bach Rosenburg, Austrian minister to
Bulgaria?- has left Sqfin on an indefinite
leave of absence In consequence of the
refUhal of M. Stoiloff, the Bulgarian
premier, to npoloUe for certain remarks
concerning the Austrian imperial family,
which he made in u jeeent inter slew with
a reprpsentati e of a Berlin newspaper.
Vienna, Aug. 12. The relations between
Austria and Bulgaria hao not been en
tirely brolfn b the practical recall of
Baron Call Von Kulmbacli-Rosenburg, Baroi.
Hoennlng O'Carrol secretary or the lega
tion, remalnliig in charge. It is very
probable, however, that should Bulgaria
continue to show iudifffrence to Austria's
demand that an apology be made bi M.
Stoilorf, tne Bulgarian prime minister, for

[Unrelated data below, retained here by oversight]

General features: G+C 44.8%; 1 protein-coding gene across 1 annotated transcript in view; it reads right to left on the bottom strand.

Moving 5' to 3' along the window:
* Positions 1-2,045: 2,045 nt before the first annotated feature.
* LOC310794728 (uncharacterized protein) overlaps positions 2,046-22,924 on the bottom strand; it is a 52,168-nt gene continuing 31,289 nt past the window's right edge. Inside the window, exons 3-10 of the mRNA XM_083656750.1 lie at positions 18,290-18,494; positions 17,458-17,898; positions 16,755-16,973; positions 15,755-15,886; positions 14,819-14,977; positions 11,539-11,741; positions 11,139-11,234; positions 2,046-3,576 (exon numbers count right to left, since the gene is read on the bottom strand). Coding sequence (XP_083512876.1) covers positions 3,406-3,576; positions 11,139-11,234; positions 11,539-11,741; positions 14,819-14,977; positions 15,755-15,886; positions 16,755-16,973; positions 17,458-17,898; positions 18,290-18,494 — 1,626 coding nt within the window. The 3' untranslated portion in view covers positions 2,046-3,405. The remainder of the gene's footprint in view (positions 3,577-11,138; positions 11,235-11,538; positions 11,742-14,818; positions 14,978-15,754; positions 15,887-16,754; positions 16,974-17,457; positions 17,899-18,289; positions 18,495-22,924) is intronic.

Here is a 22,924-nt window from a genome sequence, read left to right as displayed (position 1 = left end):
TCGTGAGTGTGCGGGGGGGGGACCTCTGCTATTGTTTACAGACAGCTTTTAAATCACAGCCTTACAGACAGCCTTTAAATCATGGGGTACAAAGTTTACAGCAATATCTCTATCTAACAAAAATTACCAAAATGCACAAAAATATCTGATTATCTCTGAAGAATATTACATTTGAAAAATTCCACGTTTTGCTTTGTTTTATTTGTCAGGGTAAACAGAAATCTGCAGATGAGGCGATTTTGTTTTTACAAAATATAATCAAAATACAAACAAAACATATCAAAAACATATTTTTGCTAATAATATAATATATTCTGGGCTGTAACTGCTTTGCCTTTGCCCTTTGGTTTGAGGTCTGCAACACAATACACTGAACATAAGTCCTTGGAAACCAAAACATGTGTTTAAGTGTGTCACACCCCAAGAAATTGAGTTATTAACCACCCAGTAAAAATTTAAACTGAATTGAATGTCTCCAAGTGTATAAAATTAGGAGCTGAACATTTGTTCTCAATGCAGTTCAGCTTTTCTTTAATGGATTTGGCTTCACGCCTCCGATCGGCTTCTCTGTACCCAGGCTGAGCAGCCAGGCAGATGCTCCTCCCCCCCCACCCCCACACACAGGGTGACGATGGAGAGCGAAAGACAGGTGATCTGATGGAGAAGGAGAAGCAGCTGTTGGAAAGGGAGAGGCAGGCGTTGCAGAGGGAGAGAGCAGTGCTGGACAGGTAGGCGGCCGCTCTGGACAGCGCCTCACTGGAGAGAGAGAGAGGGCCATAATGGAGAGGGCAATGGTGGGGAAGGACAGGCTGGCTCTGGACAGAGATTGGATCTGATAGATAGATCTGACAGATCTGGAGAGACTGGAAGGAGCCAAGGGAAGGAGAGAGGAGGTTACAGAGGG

the reir.arl s he made cqneerning the Aus
trian imperial family, there will be a
lompleie ruptute of diplomatic relation's.
Prince Ferdinand and M. Stoiloff do no;
S'-em to be troubled iby: -ctliis prospect.
Tl c prir.ce is probablyjjleased at having
an opportunity of shovliigiiudifference to
Ai'Mris, as Emperor Francib Joseph bus
always refused "to- receive him at his
court. A rupture would damage Austrian
commerce, as the principality is one of the
chief markets for Austria.
BICYCLIST XELSOX DYING.
Victim of the Mj'sterloaH Washing
ton Park Shooting. Cannot Survive.
Chicago, Aug. 12. Charles Nelson, who
was mjsteriously j,hot near the heart in
"Washington Park, June 29, while bicycle
riding wiih one of his3reethcarts,ls lying
ut the point of death ln'cadillac, Mich
The lull, which was never extracted,
seems to have worked its way under the
right shoulder blade, and pleurisy hasetln
SHE USED HER WHIP HARD
A Scandalmonger Thrashed by a
Yonkers Society Woman.
Bents Him Unmercifully About the